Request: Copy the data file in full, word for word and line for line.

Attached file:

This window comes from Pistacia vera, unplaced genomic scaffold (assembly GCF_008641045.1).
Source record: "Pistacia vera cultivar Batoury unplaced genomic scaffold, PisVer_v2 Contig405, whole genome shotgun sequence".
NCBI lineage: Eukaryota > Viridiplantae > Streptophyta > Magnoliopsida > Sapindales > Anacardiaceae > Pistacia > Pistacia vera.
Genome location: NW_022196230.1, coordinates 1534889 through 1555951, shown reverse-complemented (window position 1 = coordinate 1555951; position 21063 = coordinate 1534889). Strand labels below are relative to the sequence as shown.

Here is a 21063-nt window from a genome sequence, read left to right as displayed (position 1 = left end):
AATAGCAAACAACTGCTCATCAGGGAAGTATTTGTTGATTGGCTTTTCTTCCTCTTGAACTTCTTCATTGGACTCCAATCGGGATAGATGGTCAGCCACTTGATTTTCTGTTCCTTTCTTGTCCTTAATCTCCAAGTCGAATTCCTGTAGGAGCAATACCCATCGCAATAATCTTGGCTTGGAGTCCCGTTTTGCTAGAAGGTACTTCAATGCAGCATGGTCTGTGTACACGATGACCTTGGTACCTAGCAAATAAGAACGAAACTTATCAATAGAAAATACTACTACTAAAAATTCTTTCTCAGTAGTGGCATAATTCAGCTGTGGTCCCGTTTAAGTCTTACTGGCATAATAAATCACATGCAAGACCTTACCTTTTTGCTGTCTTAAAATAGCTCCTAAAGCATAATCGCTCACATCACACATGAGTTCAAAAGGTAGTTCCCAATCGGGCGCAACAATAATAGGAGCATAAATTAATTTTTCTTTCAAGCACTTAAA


This window comes from Pistacia vera, unplaced genomic scaffold (assembly GCF_008641045.1).
Source record: "Pistacia vera cultivar Batoury unplaced genomic scaffold, PisVer_v2 Contig405, whole genome shotgun sequence".
NCBI lineage: Eukaryota > Viridiplantae > Streptophyta > Magnoliopsida > Sapindales > Anacardiaceae > Pistacia > Pistacia vera.
Genome location: NW_022196230.1, coordinates 1534889 through 1555951, shown reverse-complemented (window position 1 = coordinate 1555951; position 21063 = coordinate 1534889). Strand labels below are relative to the sequence as shown.

Here is a 21063-nt window from a genome sequence, read left to right as displayed (position 1 = left end):
AATAGCAAACAACTGCTCATCAGGGAAGTATTTGTTGATTGGCTTTTCTTCCTCTTGAACTTCTTCATTGGACTCCAATCGGGATAGATGGTCAGCCACTTGATTTTCTGTTCCTTTCTTGTCCTTAATCTCCAAGTCGAATTCCTGTAGGAGCAATACCCATCGCAATAATCTTGGCTTGGAGTCCCGTTTTGCTAGAAGGTACTTCAATGCAGCATGGTCTGTGTACACGATGACCTTGGTACCTAGCAAATAAGAACGAAACTTATCAATAGAAAATACTACTACTAAAAATTCTTTCTCAGTAGTGGCATAATTCAGCTGTGGTCCCGTTTAAGTCTTACTGGCATAATAAATCACATGCAAGACCTTACCTTTTTGCTGTCTTAAAATAGCTCCTAAAGCATAATCGCTCACATCACACATGAGTTCAAAAGGTAGTTCCCAATCGGGCGCAACAATAATAGGAGCATAAATTAATTTTTCTTTCAAGCACTTAAA